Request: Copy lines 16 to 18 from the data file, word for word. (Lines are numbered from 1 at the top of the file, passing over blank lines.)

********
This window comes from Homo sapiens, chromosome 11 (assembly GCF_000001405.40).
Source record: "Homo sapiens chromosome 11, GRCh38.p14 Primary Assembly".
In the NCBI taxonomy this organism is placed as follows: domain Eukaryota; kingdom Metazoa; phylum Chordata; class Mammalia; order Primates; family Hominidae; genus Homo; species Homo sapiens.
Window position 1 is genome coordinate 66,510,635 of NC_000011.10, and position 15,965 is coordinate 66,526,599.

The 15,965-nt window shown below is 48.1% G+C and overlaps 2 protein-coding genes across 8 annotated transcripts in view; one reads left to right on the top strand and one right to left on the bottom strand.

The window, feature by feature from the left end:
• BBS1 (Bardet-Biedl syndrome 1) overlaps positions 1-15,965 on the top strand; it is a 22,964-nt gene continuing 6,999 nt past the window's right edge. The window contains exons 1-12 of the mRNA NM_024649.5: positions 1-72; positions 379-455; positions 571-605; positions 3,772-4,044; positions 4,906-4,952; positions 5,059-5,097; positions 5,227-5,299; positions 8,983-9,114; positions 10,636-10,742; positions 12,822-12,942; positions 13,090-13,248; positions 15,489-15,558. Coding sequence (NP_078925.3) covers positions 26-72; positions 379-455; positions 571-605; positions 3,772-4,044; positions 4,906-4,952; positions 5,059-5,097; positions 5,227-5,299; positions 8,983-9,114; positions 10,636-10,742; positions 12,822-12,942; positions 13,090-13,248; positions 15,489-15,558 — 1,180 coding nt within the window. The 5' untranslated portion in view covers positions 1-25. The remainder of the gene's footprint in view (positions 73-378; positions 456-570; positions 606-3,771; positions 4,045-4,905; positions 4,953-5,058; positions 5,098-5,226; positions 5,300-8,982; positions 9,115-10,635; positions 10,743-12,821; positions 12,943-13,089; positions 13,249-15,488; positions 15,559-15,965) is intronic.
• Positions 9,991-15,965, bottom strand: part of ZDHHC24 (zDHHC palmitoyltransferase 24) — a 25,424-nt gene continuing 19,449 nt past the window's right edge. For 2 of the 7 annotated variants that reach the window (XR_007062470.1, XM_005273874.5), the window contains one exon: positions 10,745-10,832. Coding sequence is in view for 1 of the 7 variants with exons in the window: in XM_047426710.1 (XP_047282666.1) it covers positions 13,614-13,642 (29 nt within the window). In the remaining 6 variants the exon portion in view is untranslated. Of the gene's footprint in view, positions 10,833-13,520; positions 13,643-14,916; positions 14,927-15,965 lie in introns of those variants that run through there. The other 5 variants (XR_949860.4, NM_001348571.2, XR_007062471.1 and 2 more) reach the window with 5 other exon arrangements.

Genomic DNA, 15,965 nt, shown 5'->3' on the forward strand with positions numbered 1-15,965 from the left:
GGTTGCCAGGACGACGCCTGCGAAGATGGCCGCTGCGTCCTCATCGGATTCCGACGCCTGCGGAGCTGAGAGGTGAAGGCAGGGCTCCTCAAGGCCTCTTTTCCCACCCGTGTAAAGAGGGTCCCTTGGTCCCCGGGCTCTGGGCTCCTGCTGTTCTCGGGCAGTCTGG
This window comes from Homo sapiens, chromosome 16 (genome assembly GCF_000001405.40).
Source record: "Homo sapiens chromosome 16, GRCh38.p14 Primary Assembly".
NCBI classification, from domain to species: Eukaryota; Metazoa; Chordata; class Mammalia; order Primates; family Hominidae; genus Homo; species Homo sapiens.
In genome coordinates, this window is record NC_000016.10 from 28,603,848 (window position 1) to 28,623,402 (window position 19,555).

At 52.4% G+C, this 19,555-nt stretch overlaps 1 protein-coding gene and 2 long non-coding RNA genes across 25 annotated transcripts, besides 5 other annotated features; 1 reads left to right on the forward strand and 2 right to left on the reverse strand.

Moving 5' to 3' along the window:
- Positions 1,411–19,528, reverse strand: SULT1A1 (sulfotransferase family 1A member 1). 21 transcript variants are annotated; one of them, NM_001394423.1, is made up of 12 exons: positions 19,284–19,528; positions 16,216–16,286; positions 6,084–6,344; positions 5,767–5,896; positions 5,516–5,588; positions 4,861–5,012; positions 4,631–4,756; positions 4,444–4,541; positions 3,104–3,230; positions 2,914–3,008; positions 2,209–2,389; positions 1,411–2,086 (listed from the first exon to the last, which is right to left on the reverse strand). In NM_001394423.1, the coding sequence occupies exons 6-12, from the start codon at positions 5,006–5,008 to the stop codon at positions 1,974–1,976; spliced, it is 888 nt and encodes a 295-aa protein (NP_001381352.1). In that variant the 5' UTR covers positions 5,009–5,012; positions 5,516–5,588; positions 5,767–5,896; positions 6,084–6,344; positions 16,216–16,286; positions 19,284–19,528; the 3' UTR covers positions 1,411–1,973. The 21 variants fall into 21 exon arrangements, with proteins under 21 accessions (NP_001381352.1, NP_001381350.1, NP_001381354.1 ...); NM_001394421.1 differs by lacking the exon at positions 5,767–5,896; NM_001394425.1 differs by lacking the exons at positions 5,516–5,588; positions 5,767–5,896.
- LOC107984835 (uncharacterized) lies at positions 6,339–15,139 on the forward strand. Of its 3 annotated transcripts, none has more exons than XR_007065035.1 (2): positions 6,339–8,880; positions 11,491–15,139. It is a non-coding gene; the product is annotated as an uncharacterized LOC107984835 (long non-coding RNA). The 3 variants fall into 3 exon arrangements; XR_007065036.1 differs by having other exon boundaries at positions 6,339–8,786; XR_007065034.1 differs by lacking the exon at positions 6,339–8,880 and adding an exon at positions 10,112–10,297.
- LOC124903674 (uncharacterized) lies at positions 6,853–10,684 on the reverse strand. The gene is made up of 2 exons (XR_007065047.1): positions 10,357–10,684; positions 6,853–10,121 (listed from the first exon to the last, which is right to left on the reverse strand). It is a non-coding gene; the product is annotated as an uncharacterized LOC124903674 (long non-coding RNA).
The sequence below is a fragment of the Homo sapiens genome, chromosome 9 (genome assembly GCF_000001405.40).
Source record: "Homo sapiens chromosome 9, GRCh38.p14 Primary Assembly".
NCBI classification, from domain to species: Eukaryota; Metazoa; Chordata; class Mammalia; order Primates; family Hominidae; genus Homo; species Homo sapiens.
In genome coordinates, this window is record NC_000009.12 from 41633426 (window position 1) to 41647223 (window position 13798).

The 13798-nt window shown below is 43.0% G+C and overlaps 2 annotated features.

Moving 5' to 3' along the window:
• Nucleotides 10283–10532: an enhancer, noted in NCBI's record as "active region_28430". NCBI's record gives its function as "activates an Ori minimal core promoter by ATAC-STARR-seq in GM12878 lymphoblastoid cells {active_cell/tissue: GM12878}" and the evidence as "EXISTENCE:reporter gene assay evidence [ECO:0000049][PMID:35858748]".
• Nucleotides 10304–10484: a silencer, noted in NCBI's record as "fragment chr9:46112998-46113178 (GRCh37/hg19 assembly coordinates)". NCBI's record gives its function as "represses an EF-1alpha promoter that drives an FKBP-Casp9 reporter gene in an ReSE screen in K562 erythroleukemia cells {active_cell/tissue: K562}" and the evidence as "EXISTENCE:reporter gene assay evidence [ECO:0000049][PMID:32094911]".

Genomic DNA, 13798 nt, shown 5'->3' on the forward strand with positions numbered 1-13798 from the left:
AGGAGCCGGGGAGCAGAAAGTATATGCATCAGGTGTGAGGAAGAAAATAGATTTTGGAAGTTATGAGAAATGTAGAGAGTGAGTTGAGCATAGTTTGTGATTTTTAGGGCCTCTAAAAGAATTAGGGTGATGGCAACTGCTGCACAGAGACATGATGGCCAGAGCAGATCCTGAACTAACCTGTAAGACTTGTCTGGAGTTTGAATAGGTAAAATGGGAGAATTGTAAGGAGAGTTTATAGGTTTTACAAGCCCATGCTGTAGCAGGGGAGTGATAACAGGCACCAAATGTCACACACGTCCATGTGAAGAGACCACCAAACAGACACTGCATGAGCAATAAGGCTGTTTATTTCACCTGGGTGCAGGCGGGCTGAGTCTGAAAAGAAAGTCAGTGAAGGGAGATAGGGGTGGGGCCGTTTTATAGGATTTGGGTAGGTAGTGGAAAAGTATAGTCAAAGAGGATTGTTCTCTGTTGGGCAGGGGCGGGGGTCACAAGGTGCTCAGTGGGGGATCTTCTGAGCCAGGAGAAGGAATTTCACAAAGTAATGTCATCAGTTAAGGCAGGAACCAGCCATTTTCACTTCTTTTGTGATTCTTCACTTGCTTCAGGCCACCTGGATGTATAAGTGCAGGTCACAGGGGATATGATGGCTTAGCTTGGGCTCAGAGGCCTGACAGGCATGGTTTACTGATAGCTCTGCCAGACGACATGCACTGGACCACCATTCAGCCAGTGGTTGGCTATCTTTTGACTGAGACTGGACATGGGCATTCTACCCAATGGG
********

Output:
Moving 5' to 3' along the window:
- Positions 1,411–19,528, reverse strand: SULT1A1 (sulfotransferase family 1A member 1). 21 transcript variants are annotated; one of them, NM_001394423.1, is made up of 12 exons: positions 19,284–19,528; positions 16,216–16,286; positions 6,084–6,344; positions 5,767–5,896; positions 5,516–5,588; positions 4,861–5,012; positions 4,631–4,756; positions 4,444–4,541; positions 3,104–3,230; positions 2,914–3,008; positions 2,209–2,389; positions 1,411–2,086 (listed from the first exon to the last, which is right to left on the reverse strand). In NM_001394423.1, the coding sequence occupies exons 6-12, from the start codon at positions 5,006–5,008 to the stop codon at positions 1,974–1,976; spliced, it is 888 nt and encodes a 295-aa protein (NP_001381352.1). In that variant the 5' UTR covers positions 5,009–5,012; positions 5,516–5,588; positions 5,767–5,896; positions 6,084–6,344; positions 16,216–16,286; positions 19,284–19,528; the 3' UTR covers positions 1,411–1,973. The 21 variants fall into 21 exon arrangements, with proteins under 21 accessions (NP_001381352.1, NP_001381350.1, NP_001381354.1 ...); NM_001394421.1 differs by lacking the exon at positions 5,767–5,896; NM_001394425.1 differs by lacking the exons at positions 5,516–5,588; positions 5,767–5,896.
- LOC107984835 (uncharacterized) lies at positions 6,339–15,139 on the forward strand. Of its 3 annotated transcripts, none has more exons than XR_007065035.1 (2): positions 6,339–8,880; positions 11,491–15,139. It is a non-coding gene; the product is annotated as an uncharacterized LOC107984835 (long non-coding RNA). The 3 variants fall into 3 exon arrangements; XR_007065036.1 differs by having other exon boundaries at positions 6,339–8,786; XR_007065034.1 differs by lacking the exon at positions 6,339–8,880 and adding an exon at positions 10,112–10,297.